Pick a digital tool you know well. Why do you like it? What does it do for you? Why might it frighten others off?
When we are specialists at educating people to enhance their digital capacity, we often forget that there is a massive chasm between what we see as quite natural and what others see as terrifying. People have social relationships with digital tools. Digital tools are not passive in our everyday lives.
Digital tools do different things for different people and for different reasons, depending on the backgrounds and access to technology. So before teaching someone to use a digital tool you know quite well, it is prudent to assess our own relationship with that tool before proceeding.
I like to use McLuhan’s “Laws of Media” to refresh my memory before proceeding with training people in a tool I am fluent in using. These laws help me to assess what is great about a tool, nostalgic about it (eg. Facebook connects us to family and friends), what it makes silent and what walls it erects, and what it’s potential could be (both scary and groundbreaking).
As many would realise, there really is no such thing as a digital native. Just because someone is good at email does not mean they will be good at doing something else in the digital realms. I use the word “fluent” because capacity in online spaces metaphorically links quite neatly with the idea of language. The more we practice a certain language, the more we become fluent, and the more it seems natural to us. We can think in it, dream in it. Within the fluency metaphor, we can also extend the idea to dialect.
Each digital space has a different dialect, some more familiar than others. When we learn to become fluent in certain dialects, we are not just using our ears and our mouths. We are using our eyes, our hands, our emotions. Understanding new digital dialects involves skills in multiple types of language and representation.
Lets look at an example of someone who is fluent in several different digital dialects.
Beyoncé Knowles and her team are not simply fluent in making music and dancing. Building the pop empire has required digital fluency in several digital dialects. She has intersected herself within a cultural online phenomenon, has established a lingo, and injected intersectional feminism with a mainstream vitality. All through the ability to manipulate several digital dialects.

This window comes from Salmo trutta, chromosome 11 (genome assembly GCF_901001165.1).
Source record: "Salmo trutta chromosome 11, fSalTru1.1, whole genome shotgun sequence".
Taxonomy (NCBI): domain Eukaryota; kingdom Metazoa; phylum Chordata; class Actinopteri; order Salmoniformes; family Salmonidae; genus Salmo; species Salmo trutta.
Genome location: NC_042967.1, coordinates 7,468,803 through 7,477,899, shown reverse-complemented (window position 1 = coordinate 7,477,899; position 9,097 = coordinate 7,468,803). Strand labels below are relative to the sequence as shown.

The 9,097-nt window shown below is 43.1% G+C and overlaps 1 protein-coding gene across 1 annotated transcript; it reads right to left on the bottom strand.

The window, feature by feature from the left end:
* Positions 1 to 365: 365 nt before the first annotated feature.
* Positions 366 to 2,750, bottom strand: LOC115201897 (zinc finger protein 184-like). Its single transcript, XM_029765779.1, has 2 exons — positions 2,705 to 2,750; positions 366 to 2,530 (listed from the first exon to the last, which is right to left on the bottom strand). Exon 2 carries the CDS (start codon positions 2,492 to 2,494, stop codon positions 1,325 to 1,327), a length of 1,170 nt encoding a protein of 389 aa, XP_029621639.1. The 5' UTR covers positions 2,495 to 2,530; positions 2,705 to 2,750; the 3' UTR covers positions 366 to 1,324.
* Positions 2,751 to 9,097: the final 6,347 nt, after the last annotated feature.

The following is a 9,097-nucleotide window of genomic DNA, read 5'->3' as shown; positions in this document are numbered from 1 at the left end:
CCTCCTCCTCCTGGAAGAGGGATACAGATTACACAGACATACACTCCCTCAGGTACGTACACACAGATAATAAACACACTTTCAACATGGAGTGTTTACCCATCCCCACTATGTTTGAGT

So when you approach training staff in digital capacity, what are you expecting them to do? Do you want them to be like Beyoncé? Because while this is an attractive option it is not necessarily sustainable for staff not invested in the idea to begin with.
Are you using real life examples of how tools work to increase staff capacity? Are you linking into their usefulness by showing them how they can be used? Because, this, whilst more sustainable than the first, is only going to work with people who respect your model…and whether you believe it or not, not everyone likes Beyoncé.
Beyoncé’s latest work has increased public knowledge of intersectionalism in ways that would have been far more difficult without her digital fluency. Likewise, I believe, the most effective way to build staff capacity in digital technologies is to allow the technology to fade into the background and help people discover how the technology can enhance and augment what they are passionate about.No digital literacy program is going to be bought into unless it pushes some buttons that are not necessarily related to technology.
What drives the user?
This is the most important question digital literacy educators should be asking.
This is a semi-transcript from a webinar I presented for TEL edvisors ASCILITE SIG .